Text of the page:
In this week’s parsha the Torah highlights the special role and status of the tribe of Levi. They are counted separately from the rest of the tribes of Israel. Their status in society is that they are engaged in work in the Temple, have their own separate cities distributed throughout the Land of Israel and are to be supported by the tithe (ten percent of the crop produced from the agriculturally based economy of the Jewish society) contributed to their upkeep and economic well being. They are, so to speak, the elite class of the Jewish people, the beneficiaries of the apparently unearned largesse of the working class.
Now, why would the Torah countenance and even prescribe such an uneven societal status? Especially in our time when the current, yet always fleeting, political correctness of society strives for the ultimately equal distribution of wealth and national responsibilities, this Levite exceptionalism seems anachronistic. I imagine that in the current particular expression of demonization, the tribe of Levi would be labeled as being “parasites.” And yet the Torah ordains and demands such a societal condition.
The tribe of Levi, which included the descendants of Aharon – the kohanim, was the smallest of all of the tribes of Israel numerically. Their exceptionalism began already in the land of Egypt when they were exempted from the hard labor that was endured by their fellow Jews. Yet we find that there was little opposition recorded in the Torah to this special treatment of the tribe of Levi.
Even Korach, who claimed to be the champion of equal treatment for all Jews, really only wanted to replace Moshe and Aharon with himself and other Levites. I think that all of this has basic relevance to our current Jewish society and its vexing challenges.
Not every one has the opportunity to devote one’s self to full-time Torah study or to constant public or religious service. Not everyone has the ability to create a start-up technological company. Not everyone has the ability or inclination to be a university professor or a medical doctor or technician. Not everyone can be a successful storekeeper or business manger. Yet there is no doubt that our Jewish society here in the state of Israel needs full-time Torah students, religious and social service volunteers and professionals, start-up geniuses and computer geeks, professors, physicians, auto mechanics and all sorts of technicians, plumbers and builders, storekeepers and even rabbis.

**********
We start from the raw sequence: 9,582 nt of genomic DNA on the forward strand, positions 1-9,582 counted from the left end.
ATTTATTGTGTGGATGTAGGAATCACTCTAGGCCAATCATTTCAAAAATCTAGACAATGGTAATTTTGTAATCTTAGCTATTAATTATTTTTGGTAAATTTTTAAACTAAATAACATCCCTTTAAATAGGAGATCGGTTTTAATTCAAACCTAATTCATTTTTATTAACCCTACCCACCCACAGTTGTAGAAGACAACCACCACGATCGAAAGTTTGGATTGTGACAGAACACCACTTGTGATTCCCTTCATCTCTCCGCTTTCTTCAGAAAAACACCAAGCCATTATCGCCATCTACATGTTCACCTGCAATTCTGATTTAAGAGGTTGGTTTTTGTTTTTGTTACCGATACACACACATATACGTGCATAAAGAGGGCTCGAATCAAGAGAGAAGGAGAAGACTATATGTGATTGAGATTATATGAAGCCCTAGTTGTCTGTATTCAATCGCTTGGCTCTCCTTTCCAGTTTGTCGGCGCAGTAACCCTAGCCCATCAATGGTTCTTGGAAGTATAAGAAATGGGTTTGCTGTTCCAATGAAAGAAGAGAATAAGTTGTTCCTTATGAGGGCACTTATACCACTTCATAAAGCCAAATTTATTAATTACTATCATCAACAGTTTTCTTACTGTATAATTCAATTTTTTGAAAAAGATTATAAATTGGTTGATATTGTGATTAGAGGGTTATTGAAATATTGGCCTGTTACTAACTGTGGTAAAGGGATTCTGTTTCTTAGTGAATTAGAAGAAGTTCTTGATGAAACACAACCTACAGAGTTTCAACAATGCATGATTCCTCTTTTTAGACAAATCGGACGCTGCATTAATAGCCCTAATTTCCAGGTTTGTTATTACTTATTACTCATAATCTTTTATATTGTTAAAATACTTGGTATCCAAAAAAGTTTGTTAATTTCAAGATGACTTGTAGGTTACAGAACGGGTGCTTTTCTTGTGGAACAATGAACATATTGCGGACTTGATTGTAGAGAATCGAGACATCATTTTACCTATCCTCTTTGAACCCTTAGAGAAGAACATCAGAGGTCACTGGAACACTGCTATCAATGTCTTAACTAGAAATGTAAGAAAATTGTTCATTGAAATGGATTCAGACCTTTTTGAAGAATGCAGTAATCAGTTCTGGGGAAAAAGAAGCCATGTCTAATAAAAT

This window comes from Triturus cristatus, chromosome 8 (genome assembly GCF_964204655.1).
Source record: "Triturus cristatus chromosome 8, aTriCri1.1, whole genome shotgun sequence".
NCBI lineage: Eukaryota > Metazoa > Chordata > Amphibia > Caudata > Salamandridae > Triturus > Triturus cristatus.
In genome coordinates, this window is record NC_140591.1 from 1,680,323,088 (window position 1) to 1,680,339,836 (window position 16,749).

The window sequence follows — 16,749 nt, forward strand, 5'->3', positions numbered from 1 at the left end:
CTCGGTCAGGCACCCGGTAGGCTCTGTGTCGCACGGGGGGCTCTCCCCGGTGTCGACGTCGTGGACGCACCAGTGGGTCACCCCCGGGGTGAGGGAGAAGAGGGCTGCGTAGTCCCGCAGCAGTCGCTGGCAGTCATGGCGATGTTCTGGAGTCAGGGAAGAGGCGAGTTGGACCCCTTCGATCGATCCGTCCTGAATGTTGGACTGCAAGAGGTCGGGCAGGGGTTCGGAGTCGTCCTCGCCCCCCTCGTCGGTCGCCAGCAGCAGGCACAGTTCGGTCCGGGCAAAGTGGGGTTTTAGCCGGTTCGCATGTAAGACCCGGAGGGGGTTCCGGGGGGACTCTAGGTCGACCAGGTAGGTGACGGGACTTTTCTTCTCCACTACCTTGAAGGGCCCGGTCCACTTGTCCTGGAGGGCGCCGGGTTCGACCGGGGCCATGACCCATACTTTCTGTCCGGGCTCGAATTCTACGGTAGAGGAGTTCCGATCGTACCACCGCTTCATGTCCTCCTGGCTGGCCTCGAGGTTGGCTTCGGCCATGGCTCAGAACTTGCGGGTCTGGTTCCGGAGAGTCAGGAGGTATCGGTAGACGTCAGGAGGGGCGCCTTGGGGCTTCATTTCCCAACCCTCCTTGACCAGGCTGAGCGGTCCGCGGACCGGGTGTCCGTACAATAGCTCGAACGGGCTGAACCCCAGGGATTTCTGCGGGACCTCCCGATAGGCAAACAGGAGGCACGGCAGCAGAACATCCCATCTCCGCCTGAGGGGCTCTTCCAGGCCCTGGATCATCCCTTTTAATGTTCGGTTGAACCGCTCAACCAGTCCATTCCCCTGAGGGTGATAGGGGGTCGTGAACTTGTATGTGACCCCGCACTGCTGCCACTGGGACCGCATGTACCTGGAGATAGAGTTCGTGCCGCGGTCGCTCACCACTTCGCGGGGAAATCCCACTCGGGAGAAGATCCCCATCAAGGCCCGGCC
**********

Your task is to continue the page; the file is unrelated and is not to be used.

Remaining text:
In the times of the Temples, the Torah made it easy by classifying, so to speak, who was who and specifically identified the tribe of Levi for constant Torah study and teaching and full-time Temple service. In our current society this process of identification is more difficult, inexact and even confusing. Yet it is basically one of the most important issues that we must successfully deal with.
In the current society we certainly need “Levites” – Jews who are exclusively devoted to Torah study, teaching and public religious service. The problem is in identifying these “Levites” and nurturing them. That is really the core of the issue after all of the political smoke dissipates and wafts into the passing air.
Rabbi Berel Wein
Rabbi Berel Wein- Jewish historian, author and international lecturer offers a complete selection of CDs, audio tapes, video tapes, DVDs, and books on Jewish history at www.rabbiwein.com